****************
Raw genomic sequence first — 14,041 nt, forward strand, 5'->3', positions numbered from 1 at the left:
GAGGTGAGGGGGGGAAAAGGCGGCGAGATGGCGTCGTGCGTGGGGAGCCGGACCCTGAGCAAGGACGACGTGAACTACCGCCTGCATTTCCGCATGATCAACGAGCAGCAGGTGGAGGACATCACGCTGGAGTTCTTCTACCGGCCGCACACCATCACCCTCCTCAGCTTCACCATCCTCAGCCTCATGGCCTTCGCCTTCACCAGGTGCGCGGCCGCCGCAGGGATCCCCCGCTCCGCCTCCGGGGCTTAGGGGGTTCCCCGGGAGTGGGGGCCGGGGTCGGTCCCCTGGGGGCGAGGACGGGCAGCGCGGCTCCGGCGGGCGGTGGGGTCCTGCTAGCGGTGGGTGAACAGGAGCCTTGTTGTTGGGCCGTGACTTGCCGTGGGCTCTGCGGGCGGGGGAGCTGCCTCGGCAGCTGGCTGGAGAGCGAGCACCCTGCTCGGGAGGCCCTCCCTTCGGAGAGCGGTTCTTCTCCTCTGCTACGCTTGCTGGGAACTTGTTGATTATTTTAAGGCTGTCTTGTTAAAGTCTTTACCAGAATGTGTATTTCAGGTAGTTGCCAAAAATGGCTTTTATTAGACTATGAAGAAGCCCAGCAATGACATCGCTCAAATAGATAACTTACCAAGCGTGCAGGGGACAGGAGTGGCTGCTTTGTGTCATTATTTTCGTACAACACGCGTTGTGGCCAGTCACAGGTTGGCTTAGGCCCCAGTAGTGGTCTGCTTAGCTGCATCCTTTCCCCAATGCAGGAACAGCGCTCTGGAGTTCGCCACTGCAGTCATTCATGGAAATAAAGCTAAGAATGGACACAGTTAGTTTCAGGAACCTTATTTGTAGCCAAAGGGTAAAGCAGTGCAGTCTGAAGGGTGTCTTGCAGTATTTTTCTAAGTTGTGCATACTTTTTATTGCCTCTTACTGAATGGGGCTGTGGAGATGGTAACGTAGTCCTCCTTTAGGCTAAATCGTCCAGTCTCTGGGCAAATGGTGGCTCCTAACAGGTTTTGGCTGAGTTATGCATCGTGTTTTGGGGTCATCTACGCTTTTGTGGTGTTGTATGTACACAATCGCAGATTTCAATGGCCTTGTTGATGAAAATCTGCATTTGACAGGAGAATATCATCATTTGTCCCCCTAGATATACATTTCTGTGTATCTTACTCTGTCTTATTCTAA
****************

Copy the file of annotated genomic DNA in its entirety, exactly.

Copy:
Raw genomic sequence first — 14,041 nt, forward strand, 5'->3', positions numbered from 1 at the left:
GAGGTGAGGGGGGGAAAAGGCGGCGAGATGGCGTCGTGCGTGGGGAGCCGGACCCTGAGCAAGGACGACGTGAACTACCGCCTGCATTTCCGCATGATCAACGAGCAGCAGGTGGAGGACATCACGCTGGAGTTCTTCTACCGGCCGCACACCATCACCCTCCTCAGCTTCACCATCCTCAGCCTCATGGCCTTCGCCTTCACCAGGTGCGCGGCCGCCGCAGGGATCCCCCGCTCCGCCTCCGGGGCTTAGGGGGTTCCCCGGGAGTGGGGGCCGGGGTCGGTCCCCTGGGGGCGAGGACGGGCAGCGCGGCTCCGGCGGGCGGTGGGGTCCTGCTAGCGGTGGGTGAACAGGAGCCTTGTTGTTGGGCCGTGACTTGCCGTGGGCTCTGCGGGCGGGGGAGCTGCCTCGGCAGCTGGCTGGAGAGCGAGCACCCTGCTCGGGAGGCCCTCCCTTCGGAGAGCGGTTCTTCTCCTCTGCTACGCTTGCTGGGAACTTGTTGATTATTTTAAGGCTGTCTTGTTAAAGTCTTTACCAGAATGTGTATTTCAGGTAGTTGCCAAAAATGGCTTTTATTAGACTATGAAGAAGCCCAGCAATGACATCGCTCAAATAGATAACTTACCAAGCGTGCAGGGGACAGGAGTGGCTGCTTTGTGTCATTATTTTCGTACAACACGCGTTGTGGCCAGTCACAGGTTGGCTTAGGCCCCAGTAGTGGTCTGCTTAGCTGCATCCTTTCCCCAATGCAGGAACAGCGCTCTGGAGTTCGCCACTGCAGTCATTCATGGAAATAAAGCTAAGAATGGACACAGTTAGTTTCAGGAACCTTATTTGTAGCCAAAGGGTAAAGCAGTGCAGTCTGAAGGGTGTCTTGCAGTATTTTTCTAAGTTGTGCATACTTTTTATTGCCTCTTACTGAATGGGGCTGTGGAGATGGTAACGTAGTCCTCCTTTAGGCTAAATCGTCCAGTCTCTGGGCAAATGGTGGCTCCTAACAGGTTTTGGCTGAGTTATGCATCGTGTTTTGGGGTCATCTACGCTTTTGTGGTGTTGTATGTACACAATCGCAGATTTCAATGGCCTTGTTGATGAAAATCTGCATTTGACAGGAGAATATCATCATTTGTCCCCCTAGATATACATTTCTGTGTATCTTACTCTGTCTTATTCTAA